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its energies and character and dominant af fections, is acknowledged by all; but it is not equally considered to what degree the mind, cherished from infancy in all that generous freedom, which is the gift of its author, may determine the form, and rear it up in the grace and elegance and beauty which answer to the best intention of nature. The easy flowing dress of the Greeks corresponded with this freedom of mind; whatever nature designed, she freely operated ; no restraint forced her into awkward, ill-proportioned and ungraceful deviations; and what freedom of mind, ease of dress, salubrity of climate, and simplicity of diet and manners left unfinished, their gymnas-, tic exercises completed. In modern Europe, every thing almost is adverse to the production and preservation of beautiful form: mind is not so pure and unadulterated; modes of life are not so equal, nor so conformed to simple elegance; the form of the great mass of the community is as much injured by excess of labour, depression of

mind, and exposure to unequal climate, with scantiness of food, or irregular supplies of it, and not of a simple and salubrious kind, as the form of the higher ranks is impaired by excess of food, equally insalubrious'; exclusion from air and exercise ; manners that awake no mental energies, invite to no pleasant, healthful, sportiveness ; intemperance in the hours of rest; and, what alone is sufficient to every depredation of form and beauty, confinement in the poisoned vapour of crowded and heated rooms. The inference is obvious. The modern European cannot rival the artist of antient Greece. He has not the same originals. Nature presented herself unviolated to the Greek; injured and perverted, she can exhibit to the European only her weaker productions.

To these considerations may be added, what I have already alluded to, that the Greek artists were men of the first form, well educated, and of high consideration. Superior instruction, and admission to the highest honours, elevate the mind, excite grander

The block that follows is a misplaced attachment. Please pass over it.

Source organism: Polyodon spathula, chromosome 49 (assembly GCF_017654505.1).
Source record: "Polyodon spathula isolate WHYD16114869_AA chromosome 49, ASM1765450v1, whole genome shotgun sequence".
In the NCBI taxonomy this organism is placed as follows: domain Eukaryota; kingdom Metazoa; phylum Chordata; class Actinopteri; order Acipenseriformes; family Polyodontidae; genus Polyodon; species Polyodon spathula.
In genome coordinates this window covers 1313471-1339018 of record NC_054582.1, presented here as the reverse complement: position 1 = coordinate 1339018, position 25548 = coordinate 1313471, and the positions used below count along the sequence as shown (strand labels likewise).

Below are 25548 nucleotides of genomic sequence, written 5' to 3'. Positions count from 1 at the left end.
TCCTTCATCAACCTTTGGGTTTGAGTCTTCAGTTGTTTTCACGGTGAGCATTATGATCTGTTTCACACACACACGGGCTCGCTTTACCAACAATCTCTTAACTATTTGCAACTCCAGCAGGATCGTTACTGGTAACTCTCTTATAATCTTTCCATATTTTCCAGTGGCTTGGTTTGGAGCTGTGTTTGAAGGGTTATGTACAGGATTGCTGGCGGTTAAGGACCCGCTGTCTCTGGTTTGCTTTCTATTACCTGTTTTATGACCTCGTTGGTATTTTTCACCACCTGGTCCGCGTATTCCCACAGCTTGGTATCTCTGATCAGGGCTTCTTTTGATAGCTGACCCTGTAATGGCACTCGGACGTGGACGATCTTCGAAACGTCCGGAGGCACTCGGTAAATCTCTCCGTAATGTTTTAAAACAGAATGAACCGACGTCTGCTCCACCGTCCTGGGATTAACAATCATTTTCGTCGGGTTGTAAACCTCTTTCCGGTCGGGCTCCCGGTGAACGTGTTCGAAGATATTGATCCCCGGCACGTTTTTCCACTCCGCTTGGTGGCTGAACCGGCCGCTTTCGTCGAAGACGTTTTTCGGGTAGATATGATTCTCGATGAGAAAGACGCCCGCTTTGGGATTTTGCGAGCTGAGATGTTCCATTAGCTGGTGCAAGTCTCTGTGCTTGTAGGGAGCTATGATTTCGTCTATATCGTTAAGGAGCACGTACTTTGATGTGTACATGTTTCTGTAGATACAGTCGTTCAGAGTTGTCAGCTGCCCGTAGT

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conceptions, and exale the taste ; especially in an age and country where the passion for fame was the stimulant to all great exertion's, and furnished to every one the most generous gratification. The philosophic Socrates, that wondrous man among the Greeks, was himself a statuary, and is said to have sculptured three very beautiful figures of the Graces. Without intending any thing unhandsome to later artists, the same elevation of mind cannot be equally affirmed of them. The motive of gain, always sordid and depressing, and equally accessible to the lowest minds, has too much usurped over the moregenerous one of fame.

I shall conclude this essay, which perhaps is already too long, with another very pow. erful argument in favour of Grecian art; which

may

be inferred from the great length of time that it flourished, and the innumerable productions which it furnished. This argued a degree of fame atrached to it, and an encouragement to rivalship, of which we have no example. We may judge of this

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from the immense number of works which escaped the repeated plunder of the Romans; and from the valuable remnant which to our day has survived the destruction of successive revolutions, and the rudest barbarism. Memmius, Æmilius Verres, and proconsuls, and prætors, and generals, and Romans of rank and taste, beyond all calculable amount, might have been thought to have exhausted Greece of her rich treasures of art; but succeeding to them Tiberius Nero carried off a valuable plunder from the Acropolis, Delphi, and Olympia, and yet in these very places not fewer than three thousand statues were remaining in the time of Pliny. Can any thing in modern times compare to this? Can modern artists recur to so grand a feast of the senses, so glorious à school for instruction in their art? Does the patronage of later times present any thing like such a provocative to genius and rivalship, as we may presume to have been the character of Greek and Roman antiquity?

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